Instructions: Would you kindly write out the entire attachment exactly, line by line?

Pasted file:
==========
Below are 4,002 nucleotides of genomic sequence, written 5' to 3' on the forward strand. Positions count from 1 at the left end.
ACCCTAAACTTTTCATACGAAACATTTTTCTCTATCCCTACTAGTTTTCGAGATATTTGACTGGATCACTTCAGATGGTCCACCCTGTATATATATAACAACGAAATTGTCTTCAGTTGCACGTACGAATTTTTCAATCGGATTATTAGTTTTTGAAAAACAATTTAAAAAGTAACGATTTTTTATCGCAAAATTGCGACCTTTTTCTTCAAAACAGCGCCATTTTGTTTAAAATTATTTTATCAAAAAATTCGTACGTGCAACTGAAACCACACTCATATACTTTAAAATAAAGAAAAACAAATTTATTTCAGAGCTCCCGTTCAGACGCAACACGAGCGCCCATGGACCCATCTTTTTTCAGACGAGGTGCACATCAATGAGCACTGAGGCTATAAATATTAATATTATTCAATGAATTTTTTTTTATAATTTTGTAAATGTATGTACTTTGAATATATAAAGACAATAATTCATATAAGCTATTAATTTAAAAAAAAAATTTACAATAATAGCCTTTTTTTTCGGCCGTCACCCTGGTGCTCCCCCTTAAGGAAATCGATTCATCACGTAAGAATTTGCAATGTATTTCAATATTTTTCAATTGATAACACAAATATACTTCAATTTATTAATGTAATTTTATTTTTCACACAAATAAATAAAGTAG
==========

Below are 4,002 nucleotides of genomic sequence, written 5' to 3' on the forward strand. Positions count from 1 at the left end.
ACCCTAAACTTTTCATACGAAACATTTTTCTCTATCCCTACTAGTTTTCGAGATATTTGACTGGATCACTTCAGATGGTCCACCCTGTATATATATAACAACGAAATTGTCTTCAGTTGCACGTACGAATTTTTCAATCGGATTATTAGTTTTTGAAAAACAATTTAAAAAGTAACGATTTTTTATCGCAAAATTGCGACCTTTTTCTTCAAAACAGCGCCATTTTGTTTAAAATTATTTTATCAAAAAATTCGTACGTGCAACTGAAACCACACTCATATACTTTAAAATAAAGAAAAACAAATTTATTTCAGAGCTCCCGTTCAGACGCAACACGAGCGCCCATGGACCCATCTTTTTTCAGACGAGGTGCACATCAATGAGCACTGAGGCTATAAATATTAATATTATTCAATGAATTTTTTTTTATAATTTTGTAAATGTATGTACTTTGAATATATAAAGACAATAATTCATATAAGCTATTAATTTAAAAAAAAAATTTACAATAATAGCCTTTTTTTTCGGCCGTCACCCTGGTGCTCCCCCTTAAGGAAATCGATTCATCACGTAAGAATTTGCAATGTATTTCAATATTTTTCAATTGATAACACAAATATACTTCAATTTATTAATGTAATTTTATTTTTCACACAAATAAATAAAGTAG